John Hinderaker at Power Line posted an article yesterday about Congressional Democrat’s attempt to repeal the First Amendment. Part of this attempt would insure that incumbent politicians would be able to stay in office indefinitely–opponents would be prevented from raising the amount of money necessary to achieve the name recognition needed to be viable candidates. A hearing on the bill was held yesterday.
The article lists some of the details of the law, which is sponsored by Tom Udall:
Congress shall have power to regulate the raising and spending of money and in-kind equivalents with respect to Federal elections, including through setting limits on—
(1) the amount of contributions to candidates for nomination for election to, or for election to, Federal office; and
(2) the amount of funds that may be spent by, in support of, or in opposition to such candidates. …
Nothing in this article shall be construed to grant Congress the power to abridge the freedom of the press.
States would also be given similar powers.
Here are a few quotes from the ACLU‘s letter to Congress opposing the bill:
To give just a few hypotheticals of what would be possible in a world where the Udall proposal is the 28th Amendment:
• Congress would be allowed to restrict the publication of Secretary Hillary Clinton’s forthcoming memoir “Hard Choices” were she to run for office;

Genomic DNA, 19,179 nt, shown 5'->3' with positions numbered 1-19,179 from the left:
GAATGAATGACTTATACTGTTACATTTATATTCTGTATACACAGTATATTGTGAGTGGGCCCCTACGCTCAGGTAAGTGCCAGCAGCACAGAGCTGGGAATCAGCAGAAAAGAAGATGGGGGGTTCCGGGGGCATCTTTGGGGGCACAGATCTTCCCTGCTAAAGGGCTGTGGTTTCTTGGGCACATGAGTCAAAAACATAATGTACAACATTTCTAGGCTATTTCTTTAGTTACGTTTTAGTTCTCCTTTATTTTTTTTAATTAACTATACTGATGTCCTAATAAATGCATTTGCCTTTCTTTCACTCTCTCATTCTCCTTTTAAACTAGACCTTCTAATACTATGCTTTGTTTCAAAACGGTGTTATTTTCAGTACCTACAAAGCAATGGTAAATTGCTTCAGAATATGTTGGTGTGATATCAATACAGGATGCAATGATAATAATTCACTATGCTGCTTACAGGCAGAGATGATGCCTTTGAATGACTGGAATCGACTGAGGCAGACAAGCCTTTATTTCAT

• Congress could criminalize a blog on the Huffington Post by Gene Karpinski, president of the League of Conservation Voters, that accuses Sen. Marco Rubio (R-FL) of being a “climate change denier”;
• Congress could regulate this website by reform group Public Citizen, which urges voters to contact their members of Congress in support of a constitutional amendment addressing Citizens United and the recent McCutcheon case, under the theory that it is, in effect, a sham issue communication in favor of the Democratic Party;
• A state election agency, run by a corrupt patronage appointee, could use state law to limit speech by anti-corruption groups supporting reform;
• A local sheriff running for reelection and facing vociferous public criticism for draconian immigration policies and prisoner abuse could use state campaign finance laws to harass and prosecute his own detractors;
• A district attorney running for reelection could selectively prosecute political opponents using state campaign finance restrictions; and
• Congress could pass a law regulating this letter for noting that all 41 sponsors of this amendment, which the ACLU opposes, are Democrats (or independents who caucus with Democrats).
Such examples are not only plausible, they are endless.
This proposed law is one example of the reason term limits for politicians would be a really good idea. One of the major effects of this law would be to insure that incumbents would remain in office. It is an unfortunate fact of life that any limit on campaign donations gives an advantage to incumbent office holders–they have access to the press and can stage press events. Candidates running against them have a much more difficult time getting the attention of the press–therefore they are forced to spend money on campaign ads in order to be viable candidates.